Ponies, ponies, ponies
Black Beauty is probably the best known horse book in the English speaking world. It has been published in countless editions, and there can be few horse people who have not read it. Anna Sewell wrote it as a blast across the bows of Victorian lack of sensitivity to animals. Possibly as part of the view that man had been placed by God in mastery over the creatures of the earth, and in some cases poverty so grinding there was nothing to spare for anyone, let alone a horse, cruelty was commonplace. Anna Sewell looked to enlighten people’s ignorance. If you were wealthy enough to employ coachmen and grooms, it was perhaps easy to take no direct role in their care, and to have no idea of how restrictive and cruel a tight bearing rein could be, or to care only for fashion (is the fashion for toting small dogs round in clothes by various celebrities part of the same thing, I wonder?) By allowing the horse to tell its own story, Anna Sewell allows it to speak directly to its tormentors.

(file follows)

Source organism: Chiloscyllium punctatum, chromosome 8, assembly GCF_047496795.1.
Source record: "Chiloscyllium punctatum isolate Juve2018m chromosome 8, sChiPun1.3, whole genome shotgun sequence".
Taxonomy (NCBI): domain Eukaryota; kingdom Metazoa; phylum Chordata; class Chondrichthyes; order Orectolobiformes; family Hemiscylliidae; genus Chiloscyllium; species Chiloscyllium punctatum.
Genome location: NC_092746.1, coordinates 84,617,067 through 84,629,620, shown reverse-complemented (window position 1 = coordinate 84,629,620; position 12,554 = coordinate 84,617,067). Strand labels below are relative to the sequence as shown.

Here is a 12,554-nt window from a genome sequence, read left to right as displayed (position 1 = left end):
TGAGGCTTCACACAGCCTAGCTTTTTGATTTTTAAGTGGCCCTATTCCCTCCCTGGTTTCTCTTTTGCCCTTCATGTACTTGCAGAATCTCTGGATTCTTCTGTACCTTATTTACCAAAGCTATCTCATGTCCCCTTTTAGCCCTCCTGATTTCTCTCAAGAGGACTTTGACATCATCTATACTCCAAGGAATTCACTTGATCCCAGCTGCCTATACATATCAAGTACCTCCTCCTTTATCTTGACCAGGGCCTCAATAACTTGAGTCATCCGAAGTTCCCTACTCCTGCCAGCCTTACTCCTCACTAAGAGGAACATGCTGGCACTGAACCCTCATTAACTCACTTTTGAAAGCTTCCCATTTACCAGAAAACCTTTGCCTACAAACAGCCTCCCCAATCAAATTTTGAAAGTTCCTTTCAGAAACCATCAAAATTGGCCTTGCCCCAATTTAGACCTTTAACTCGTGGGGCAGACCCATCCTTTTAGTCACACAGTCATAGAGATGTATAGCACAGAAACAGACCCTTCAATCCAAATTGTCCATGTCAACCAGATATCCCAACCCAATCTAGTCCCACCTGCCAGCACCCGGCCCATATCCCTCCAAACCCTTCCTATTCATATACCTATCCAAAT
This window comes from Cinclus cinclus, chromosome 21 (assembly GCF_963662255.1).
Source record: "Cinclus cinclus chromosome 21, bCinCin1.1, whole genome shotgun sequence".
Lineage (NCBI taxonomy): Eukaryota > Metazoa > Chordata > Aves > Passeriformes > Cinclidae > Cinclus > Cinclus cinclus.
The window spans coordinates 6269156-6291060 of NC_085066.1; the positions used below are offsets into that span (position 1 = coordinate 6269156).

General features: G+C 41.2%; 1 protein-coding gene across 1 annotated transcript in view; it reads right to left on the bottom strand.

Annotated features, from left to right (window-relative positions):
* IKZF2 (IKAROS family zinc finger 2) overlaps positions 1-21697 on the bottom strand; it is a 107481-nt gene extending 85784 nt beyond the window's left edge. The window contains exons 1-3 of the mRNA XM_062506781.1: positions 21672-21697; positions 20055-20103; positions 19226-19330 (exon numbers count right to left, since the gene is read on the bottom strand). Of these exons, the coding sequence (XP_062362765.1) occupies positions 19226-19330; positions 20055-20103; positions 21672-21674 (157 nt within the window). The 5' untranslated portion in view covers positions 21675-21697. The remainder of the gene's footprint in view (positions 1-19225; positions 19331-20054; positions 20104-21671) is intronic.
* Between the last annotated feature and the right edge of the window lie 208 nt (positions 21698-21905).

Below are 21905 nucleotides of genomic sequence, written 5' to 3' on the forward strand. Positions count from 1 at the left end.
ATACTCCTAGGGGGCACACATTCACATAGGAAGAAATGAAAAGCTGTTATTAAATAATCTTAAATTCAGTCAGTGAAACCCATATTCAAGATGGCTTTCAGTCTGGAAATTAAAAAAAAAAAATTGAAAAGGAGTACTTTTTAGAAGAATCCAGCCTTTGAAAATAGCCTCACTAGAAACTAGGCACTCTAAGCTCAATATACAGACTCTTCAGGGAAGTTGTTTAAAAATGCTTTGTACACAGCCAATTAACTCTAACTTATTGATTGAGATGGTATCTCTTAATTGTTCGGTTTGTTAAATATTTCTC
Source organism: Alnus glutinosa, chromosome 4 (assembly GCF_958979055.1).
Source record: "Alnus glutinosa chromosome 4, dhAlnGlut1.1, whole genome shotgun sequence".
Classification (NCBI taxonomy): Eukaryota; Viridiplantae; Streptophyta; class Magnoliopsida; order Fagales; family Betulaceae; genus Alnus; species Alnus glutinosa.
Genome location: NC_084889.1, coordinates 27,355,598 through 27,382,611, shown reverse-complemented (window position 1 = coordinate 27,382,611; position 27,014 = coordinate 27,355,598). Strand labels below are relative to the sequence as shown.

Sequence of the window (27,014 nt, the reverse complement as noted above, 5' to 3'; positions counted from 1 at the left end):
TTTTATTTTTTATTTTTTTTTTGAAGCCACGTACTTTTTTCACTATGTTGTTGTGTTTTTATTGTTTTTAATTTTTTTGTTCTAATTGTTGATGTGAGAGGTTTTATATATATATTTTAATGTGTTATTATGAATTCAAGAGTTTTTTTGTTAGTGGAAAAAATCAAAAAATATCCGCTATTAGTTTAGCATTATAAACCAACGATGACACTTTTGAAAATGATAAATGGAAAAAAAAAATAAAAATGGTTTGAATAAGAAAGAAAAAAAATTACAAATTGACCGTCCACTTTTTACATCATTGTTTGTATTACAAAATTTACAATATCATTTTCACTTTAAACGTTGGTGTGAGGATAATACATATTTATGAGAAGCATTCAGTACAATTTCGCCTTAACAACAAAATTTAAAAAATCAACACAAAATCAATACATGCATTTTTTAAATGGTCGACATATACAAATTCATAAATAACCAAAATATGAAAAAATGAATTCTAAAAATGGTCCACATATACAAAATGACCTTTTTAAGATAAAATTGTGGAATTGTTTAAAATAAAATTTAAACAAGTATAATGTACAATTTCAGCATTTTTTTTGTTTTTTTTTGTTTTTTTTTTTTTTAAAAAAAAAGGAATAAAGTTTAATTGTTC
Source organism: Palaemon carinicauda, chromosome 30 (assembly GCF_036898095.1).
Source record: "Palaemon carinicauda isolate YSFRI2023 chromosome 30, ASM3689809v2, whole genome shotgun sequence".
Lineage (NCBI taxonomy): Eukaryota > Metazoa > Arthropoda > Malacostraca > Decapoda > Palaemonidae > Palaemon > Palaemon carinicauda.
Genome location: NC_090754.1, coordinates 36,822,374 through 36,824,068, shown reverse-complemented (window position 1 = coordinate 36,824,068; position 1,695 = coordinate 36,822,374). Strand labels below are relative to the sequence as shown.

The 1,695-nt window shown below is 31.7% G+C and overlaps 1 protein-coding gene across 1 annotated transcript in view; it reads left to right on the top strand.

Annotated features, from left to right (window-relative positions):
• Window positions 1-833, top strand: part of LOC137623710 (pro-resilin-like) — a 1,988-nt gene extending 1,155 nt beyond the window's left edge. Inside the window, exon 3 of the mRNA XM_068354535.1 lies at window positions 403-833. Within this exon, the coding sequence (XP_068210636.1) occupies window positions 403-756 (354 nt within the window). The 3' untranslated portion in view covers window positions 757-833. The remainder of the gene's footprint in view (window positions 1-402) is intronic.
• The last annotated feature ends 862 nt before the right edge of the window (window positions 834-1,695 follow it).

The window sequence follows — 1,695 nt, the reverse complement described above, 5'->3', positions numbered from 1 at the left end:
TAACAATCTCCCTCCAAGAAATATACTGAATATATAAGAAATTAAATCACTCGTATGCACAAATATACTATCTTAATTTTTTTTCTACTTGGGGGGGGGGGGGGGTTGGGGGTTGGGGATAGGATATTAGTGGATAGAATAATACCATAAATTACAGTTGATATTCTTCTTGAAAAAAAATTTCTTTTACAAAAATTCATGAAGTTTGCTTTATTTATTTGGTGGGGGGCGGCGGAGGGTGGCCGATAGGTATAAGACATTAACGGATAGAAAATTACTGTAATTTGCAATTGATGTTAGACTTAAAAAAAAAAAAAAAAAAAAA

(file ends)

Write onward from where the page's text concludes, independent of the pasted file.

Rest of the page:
The book has, since its first publication, gone through many, many editions. This section of the website is not aiming to feature them all; just the most notable (and yes, whatever else happens to swim across my ken!) For most notable equine illustrators, doing Black Beauty was something of a rite of passage. Many of them have, including Cecil Aldin and Lionel Edwards; perhaps most notably Lucy Kemp-
Black Beauty has reflected design fashions: I particularly like two I was given recently, the 1899 printing which has a wonderful floral design absolutely nothing whatsoever to do with the book, and the spare art deco lines of the Alice B Woodward version.
If you have any other printings you’d like to let me know about, please do. I’m also looking for bibliographical information about other editions. I do have more editions lurking on my shelves, and will add them at some point.
Adrienne Gavin: A Dark Horse -
Susan Chitty: The Woman Who Wrote Black Beauty -
Hodder & Stoughton, London, 1971
Lucy Kemp Welsh